1.4 Simple Variables

Much of banking data consists of simple numerical and categorical variables. These include demographic variables such as age, sex, and ethnicity. Employment variables such as salary, job type, designation, work experience, and many others are also straightforward. These types of simple data are suited for standard analytical and statistical methods (such as linear or logistic regression). To stop with just the simple variables, however, would be to miss out on potentially valuable insight provided by more complex sources of data.

2.1 Statistical Observation:

Based on the data sets, a statistical approach is framed from the data. There is a large number of missing data due to human error. Thus, we need to fill the structured data. Before data imputation, First identify uncertain or incomplete medical data and then modify or delete them to improve the data quality. Using linear regression model to find the missing data. We use data integration for data pre-processing. To explain the variables in terms of the latent variables.

2.2 Training Dataset:

From all the training dataset, we apply the random forest algorithm in finding all the possible decision trees and predict the results. Random forest algorithm is a supervised classification algorithm. As the name suggest, this algorithm creates the forest with a number of trees. The decision tree algorithm is also implemented. Creating more number of decision trees. The calculation of nodes selection will be same for the same dataset. The same algorithm can use for both regression and classification problem.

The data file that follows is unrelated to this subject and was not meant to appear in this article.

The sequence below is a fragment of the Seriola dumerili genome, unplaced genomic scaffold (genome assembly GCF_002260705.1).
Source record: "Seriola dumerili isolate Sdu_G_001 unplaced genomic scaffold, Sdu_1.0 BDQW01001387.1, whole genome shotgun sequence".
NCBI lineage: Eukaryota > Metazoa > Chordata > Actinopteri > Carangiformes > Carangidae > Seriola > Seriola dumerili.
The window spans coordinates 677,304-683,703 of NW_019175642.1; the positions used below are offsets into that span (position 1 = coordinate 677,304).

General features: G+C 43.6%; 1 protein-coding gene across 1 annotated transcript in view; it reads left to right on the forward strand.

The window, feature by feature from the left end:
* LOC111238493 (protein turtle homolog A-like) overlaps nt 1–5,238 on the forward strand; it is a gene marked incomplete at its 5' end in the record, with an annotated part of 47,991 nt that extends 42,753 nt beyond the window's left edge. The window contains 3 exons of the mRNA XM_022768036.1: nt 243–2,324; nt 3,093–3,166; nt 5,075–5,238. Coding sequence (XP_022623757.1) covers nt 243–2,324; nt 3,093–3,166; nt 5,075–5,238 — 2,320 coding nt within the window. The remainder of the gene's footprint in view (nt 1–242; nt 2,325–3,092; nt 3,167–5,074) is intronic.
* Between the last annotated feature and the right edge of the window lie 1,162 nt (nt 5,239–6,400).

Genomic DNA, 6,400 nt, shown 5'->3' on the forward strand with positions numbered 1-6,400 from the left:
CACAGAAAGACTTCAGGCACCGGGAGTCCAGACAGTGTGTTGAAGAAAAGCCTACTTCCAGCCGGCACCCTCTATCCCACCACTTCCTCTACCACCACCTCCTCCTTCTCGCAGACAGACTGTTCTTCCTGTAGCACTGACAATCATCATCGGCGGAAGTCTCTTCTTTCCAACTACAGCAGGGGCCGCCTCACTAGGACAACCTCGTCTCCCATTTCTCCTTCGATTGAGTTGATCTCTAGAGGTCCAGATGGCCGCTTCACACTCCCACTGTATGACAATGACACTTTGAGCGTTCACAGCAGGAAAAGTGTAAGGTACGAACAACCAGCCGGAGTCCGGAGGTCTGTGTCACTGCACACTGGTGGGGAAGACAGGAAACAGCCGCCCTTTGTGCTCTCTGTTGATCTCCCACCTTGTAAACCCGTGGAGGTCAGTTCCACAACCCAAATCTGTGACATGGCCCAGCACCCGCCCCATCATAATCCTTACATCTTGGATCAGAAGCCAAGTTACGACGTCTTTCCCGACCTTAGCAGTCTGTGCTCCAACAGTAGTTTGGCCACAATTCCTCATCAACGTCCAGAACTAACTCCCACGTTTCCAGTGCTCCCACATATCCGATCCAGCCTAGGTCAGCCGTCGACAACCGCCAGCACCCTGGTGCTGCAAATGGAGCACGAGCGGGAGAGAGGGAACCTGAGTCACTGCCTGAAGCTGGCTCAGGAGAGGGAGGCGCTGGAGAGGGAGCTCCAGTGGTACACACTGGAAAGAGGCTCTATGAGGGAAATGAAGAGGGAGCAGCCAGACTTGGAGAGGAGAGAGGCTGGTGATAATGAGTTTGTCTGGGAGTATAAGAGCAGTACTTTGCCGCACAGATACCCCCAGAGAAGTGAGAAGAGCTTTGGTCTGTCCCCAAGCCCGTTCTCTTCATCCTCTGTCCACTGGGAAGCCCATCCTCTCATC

2.3 Algorithms for Logistic regression and random forest:

  • Step 1: Train the data on minimum dataset.
  • Step 2: Check the results.
  • Step 3: Apply on the complete dataset.
  • Step 4: Generate the results from the model.

Form the above results generate the reports in terms of behavior of the data. Missing values problem can be resolved using machine learning algorithms.

3. Conclusion

A random forest model based multimodal credit score prediction algorithm using structured data from banking data set. Analyzing the factors based on the banking sector data. Missing values problem can be resolved using machine learning algorithms. Default customer prediction can be done based on the data and type of, region and risk level of the customer’s account status by the availability of the data.